Ever since the Great Recession sucked the air out of the legal industry, an extremely vocal group of writers—myself included—has been trying to warn pretty much any 20-something with an Internet connection to think twice about going to law school. The job market for recent grads has been murder. And there’s an abiding sense that the business model that sustained many big corporate firms, the ones that offer those plum $160,000-a-year jobs of lore, is in danger of becoming obsolete, if it hasn’t already.
So it was with both great skepticism and a bit of personal trepidation that I cracked open “The Economic Value of a Law Degree,” a new draft paper by Seton Hall Law Professor Michael Simkovic and Rutgers economist Frank McIntyre. The two researchers argue that over the course of a career, your average J.D.-holder will make almost $1 million more than a similar worker with just a bachelor’s degree (or about $700,000 after taxes). Even law grads on the low end of the salary scale seem to fare better than their merely college-educated peers. Crucially, the paper finds no evidence that the earnings premium has declined since the economy crashed.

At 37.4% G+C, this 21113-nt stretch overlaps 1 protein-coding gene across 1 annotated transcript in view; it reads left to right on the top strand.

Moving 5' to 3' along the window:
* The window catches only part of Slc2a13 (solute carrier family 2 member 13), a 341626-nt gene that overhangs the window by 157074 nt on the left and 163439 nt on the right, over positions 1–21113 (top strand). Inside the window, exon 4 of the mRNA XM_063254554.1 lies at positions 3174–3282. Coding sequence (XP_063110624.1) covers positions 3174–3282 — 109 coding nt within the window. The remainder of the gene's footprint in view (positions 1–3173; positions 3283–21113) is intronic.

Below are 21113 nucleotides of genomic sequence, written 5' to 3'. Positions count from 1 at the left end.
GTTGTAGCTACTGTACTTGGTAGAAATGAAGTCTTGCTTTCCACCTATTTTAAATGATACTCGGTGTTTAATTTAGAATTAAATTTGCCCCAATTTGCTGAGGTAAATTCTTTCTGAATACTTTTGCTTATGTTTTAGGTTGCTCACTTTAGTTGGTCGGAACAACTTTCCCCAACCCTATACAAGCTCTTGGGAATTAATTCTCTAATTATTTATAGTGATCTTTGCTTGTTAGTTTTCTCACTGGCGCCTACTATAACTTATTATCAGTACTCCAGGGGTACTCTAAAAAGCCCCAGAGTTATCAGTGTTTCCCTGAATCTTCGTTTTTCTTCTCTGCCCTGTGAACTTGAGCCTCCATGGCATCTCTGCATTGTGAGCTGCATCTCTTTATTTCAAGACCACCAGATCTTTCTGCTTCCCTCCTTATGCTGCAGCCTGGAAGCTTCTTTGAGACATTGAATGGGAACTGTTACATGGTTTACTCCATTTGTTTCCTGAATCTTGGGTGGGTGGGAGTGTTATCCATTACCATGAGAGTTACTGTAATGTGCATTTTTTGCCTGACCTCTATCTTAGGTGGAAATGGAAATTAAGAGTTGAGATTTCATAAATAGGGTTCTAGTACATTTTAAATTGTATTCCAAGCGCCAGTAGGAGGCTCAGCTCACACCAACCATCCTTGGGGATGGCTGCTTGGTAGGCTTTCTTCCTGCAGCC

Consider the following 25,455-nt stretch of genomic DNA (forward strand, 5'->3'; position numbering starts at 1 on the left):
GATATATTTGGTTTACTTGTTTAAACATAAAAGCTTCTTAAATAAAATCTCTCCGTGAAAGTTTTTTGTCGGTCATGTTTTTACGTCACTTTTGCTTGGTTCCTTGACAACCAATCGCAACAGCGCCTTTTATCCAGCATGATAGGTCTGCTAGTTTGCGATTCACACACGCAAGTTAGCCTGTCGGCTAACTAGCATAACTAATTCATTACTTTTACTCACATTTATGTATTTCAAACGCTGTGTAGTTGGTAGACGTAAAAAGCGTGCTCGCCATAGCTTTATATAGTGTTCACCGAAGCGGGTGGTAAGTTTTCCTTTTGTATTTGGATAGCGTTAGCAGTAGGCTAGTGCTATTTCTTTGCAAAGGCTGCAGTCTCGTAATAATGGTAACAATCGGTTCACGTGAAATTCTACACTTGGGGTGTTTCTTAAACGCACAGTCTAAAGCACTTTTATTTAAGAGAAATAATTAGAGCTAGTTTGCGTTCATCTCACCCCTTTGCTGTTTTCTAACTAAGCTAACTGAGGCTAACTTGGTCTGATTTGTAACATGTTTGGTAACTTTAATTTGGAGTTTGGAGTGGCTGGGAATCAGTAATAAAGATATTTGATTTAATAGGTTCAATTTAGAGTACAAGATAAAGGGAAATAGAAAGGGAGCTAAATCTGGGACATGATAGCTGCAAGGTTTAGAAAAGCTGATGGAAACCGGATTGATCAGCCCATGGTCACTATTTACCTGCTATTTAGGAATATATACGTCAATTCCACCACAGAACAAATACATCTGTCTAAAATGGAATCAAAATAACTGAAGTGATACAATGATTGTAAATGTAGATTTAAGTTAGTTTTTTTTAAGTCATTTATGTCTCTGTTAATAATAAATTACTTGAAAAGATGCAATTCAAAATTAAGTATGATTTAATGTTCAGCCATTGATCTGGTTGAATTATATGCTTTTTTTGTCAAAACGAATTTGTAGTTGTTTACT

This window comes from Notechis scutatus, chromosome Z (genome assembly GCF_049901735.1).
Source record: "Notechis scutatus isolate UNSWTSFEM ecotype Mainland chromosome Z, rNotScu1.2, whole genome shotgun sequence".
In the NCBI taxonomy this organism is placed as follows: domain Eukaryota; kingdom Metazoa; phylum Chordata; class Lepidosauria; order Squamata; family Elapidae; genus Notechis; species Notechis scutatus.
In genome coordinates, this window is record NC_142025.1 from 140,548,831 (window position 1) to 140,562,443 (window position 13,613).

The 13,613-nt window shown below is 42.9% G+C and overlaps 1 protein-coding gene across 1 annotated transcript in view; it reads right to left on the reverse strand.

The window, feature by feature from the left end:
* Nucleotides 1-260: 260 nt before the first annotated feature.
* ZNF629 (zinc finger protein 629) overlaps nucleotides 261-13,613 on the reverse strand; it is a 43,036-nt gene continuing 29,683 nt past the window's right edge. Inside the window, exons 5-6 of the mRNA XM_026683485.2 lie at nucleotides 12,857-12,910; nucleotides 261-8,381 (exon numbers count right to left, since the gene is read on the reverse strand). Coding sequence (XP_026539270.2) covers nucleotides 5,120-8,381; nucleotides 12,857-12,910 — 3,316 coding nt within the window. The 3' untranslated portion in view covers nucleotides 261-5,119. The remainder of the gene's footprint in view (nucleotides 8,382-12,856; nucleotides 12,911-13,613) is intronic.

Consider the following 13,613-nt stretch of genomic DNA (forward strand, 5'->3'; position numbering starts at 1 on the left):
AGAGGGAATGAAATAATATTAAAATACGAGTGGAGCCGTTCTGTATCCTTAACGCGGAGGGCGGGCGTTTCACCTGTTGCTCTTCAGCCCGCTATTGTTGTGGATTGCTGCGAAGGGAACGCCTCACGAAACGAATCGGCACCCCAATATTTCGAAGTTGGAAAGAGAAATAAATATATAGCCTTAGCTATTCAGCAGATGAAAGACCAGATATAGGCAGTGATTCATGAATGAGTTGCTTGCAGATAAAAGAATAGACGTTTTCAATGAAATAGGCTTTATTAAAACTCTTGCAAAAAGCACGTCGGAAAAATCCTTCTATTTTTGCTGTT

“[O]ur results suggest that attending law school is generally a better financial decision than terminating one’s education with a bachelor’s degree,” they write. Or to put it more bluntly, the law school haters are wrong.
So, are we? Is paying $60,000 a year to learn torts, tax, and civil procedure really a great deal after all? I don’t think there’s a neat yes or no answer to that question. But I do think law school critics need to take Simkovic and McIntyre’s conclusions seriously.
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